Swamp Smartweed (Polygonum amphibium)
Buckwheat Family (Polygonaceae)
Polygonum coccineum, swamp knotweed, tanweed, devil's shoestring, tansy mustard.
Origin and Distribution:
A native of North America, swamp smartweed is a highly variable perennial. It exhibits two forms, terrestrial and aquatic. For this reason, the plant will invade shores, wet prairies, swamps, ponds, ditches, and quiet streams. However, it is quite common for plants to grow in drier soil. Today, the species can be found throughout much of North America.
Swamp smartweed reproduces using rhizomes (rootstocks) and seeds. Plants normally grow from 2' to 3' tall. The stems are usually unbranched and thicken to form nodes at the leaf joints. This trait is partially responsible for the common name of knotweed. Swamp smartweed may also exhibit a red-striped stem. The leaves of the plants are alternate, oblong, and tapering at both ends. They are usually pointed at the tip and exhibit smooth margins. The leaves of land plants grow up to 8" long, while those of aquatic plants are somewhat smaller (up to 6). The leaves of the land plants are generally more oval than those of aquatic plants, which exhibits floating, arrow-shaped leaves. The leaf stalks of both plant forms encircle the stem to form nodes. The plants display extensive root systems. They are known to grow roots at the nodes of the stem. Swamp smartweeds exhibit tall, slender, and erect flower clusters. The spike-like flower clusters grow from 1.5cm to 7cm tall normally much taller than 1. The flowers may be red, pink, or white (very rarely) in color. The species produces seed like fruit, which may be dark brown or black in color.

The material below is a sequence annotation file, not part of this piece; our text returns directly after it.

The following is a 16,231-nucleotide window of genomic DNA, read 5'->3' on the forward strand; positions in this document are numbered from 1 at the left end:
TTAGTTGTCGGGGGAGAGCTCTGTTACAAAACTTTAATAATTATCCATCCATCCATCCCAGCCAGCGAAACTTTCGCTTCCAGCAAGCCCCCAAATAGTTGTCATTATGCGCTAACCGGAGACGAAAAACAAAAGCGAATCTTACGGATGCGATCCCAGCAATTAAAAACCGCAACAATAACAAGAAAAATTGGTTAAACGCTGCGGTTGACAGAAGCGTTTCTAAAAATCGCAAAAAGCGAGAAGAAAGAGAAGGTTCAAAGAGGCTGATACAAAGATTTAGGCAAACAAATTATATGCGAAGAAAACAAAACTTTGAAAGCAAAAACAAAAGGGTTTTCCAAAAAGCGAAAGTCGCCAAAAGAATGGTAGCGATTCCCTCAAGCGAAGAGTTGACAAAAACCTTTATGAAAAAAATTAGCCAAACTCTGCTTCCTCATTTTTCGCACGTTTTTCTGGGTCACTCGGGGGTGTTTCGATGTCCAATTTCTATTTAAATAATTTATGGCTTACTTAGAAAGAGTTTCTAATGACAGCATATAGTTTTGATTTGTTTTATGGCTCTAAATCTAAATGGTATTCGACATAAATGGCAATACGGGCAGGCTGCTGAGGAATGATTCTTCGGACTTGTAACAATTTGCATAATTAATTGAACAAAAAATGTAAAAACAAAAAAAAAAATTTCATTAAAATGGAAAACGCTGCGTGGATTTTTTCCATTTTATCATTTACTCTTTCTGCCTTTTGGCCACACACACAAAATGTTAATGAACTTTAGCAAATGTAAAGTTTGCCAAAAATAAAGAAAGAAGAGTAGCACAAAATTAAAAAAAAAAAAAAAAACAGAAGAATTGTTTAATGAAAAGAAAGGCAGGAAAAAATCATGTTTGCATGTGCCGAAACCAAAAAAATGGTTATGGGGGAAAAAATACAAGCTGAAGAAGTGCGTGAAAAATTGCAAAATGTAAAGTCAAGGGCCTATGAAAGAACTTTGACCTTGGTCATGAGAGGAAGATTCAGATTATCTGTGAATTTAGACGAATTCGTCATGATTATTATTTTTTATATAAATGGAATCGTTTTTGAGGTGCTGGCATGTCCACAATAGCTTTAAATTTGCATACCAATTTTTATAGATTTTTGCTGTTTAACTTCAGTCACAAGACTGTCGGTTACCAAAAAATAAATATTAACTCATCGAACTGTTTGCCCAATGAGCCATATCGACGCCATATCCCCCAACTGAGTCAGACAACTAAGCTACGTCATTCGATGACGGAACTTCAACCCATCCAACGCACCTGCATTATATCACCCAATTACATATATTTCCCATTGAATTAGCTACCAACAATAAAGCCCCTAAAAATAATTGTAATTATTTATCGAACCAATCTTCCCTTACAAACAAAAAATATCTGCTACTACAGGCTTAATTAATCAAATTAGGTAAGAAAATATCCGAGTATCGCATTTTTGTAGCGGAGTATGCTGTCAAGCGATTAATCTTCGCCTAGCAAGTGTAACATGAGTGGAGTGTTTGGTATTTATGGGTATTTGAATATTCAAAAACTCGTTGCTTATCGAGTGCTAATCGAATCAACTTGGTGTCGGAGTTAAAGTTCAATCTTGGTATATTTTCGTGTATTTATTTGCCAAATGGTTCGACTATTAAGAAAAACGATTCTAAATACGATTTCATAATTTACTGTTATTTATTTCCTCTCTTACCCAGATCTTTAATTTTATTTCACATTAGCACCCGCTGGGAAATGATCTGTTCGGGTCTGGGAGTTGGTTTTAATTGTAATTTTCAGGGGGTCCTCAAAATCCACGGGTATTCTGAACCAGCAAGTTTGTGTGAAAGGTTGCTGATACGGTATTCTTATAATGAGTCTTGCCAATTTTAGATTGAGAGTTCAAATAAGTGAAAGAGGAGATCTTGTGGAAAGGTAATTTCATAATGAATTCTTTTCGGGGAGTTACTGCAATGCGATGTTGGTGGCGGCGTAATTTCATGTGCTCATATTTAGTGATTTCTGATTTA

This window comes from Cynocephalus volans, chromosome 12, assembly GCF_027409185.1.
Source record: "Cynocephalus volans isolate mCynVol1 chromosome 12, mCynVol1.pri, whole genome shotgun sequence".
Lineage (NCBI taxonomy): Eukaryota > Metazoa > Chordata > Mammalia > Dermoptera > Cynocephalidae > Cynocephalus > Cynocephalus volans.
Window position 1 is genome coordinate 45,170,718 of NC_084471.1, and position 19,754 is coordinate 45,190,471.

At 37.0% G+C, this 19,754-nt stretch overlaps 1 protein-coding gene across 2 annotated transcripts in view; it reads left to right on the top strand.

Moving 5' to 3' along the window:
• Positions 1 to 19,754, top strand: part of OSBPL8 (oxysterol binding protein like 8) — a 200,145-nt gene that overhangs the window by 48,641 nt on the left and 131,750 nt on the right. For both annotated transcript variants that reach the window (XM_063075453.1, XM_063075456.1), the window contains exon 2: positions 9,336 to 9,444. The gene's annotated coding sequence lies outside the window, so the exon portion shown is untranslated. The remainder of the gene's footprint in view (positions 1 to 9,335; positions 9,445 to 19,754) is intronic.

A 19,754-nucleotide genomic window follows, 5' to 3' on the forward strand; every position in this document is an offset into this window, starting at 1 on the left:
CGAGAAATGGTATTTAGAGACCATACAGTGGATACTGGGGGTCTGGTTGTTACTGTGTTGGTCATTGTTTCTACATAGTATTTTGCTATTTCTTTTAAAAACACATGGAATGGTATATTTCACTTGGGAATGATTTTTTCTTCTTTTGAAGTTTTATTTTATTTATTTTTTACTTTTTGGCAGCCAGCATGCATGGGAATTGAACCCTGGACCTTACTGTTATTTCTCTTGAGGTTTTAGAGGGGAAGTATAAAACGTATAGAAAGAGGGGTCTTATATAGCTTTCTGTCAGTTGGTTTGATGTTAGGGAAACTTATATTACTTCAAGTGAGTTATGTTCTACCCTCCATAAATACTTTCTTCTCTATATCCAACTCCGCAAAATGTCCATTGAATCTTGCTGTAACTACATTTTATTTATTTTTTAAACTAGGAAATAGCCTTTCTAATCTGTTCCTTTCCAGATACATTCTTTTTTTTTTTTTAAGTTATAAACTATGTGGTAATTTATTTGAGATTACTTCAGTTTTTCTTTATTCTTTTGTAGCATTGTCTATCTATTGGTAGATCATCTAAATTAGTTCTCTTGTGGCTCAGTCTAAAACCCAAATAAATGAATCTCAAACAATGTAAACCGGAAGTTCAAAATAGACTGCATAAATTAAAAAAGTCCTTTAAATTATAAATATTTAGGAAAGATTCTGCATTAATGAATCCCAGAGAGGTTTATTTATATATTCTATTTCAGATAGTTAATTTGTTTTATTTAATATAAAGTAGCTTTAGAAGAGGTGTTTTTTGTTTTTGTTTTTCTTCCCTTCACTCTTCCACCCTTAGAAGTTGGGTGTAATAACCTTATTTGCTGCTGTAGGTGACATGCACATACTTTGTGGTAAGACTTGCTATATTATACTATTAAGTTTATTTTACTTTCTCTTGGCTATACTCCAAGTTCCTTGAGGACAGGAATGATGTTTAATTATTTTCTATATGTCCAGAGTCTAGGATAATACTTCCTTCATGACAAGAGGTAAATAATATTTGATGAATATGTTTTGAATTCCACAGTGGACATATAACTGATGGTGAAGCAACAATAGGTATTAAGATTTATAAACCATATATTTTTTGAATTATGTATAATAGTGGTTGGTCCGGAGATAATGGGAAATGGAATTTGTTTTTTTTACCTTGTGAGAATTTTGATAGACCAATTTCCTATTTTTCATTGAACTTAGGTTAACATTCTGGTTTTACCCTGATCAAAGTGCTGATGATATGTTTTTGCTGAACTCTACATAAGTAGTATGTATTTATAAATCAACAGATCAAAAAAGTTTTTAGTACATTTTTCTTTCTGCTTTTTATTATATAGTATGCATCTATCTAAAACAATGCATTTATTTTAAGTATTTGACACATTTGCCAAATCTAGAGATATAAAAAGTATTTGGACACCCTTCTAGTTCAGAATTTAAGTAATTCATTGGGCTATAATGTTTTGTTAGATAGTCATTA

Swamp smartweed is frequently confused with Polygonum amphibium (or water smartweed). However, swamp smartweed may be distinguished by its flower clusters, which are taller and more slender than those of water smartweed. In addition, water smartweed bears leaf-like fringes at the top of the nodes of the stem. Swamp smartweed lacks this trait.
Swamp smartweed blooms from July to September. The spreading root system allows for competition with other plants while making it difficult to kill the plants. For this reason, cultivation, hoeing, and harrowing may be used to control the plants. In addition, frequent mowing of fields and pastures can be used in conjunction with improving soil drainage.
Facts and Folklore:
Swamp smartweed has several close relatives one of which is Polygonum hydropiper, or water-pepper smartweed. In the past, extracts of water-pepper smartweed were applied to ulcers and hemorrhoids. The uses gave rise to two of its more earthy folk names, arse-smart and smartass.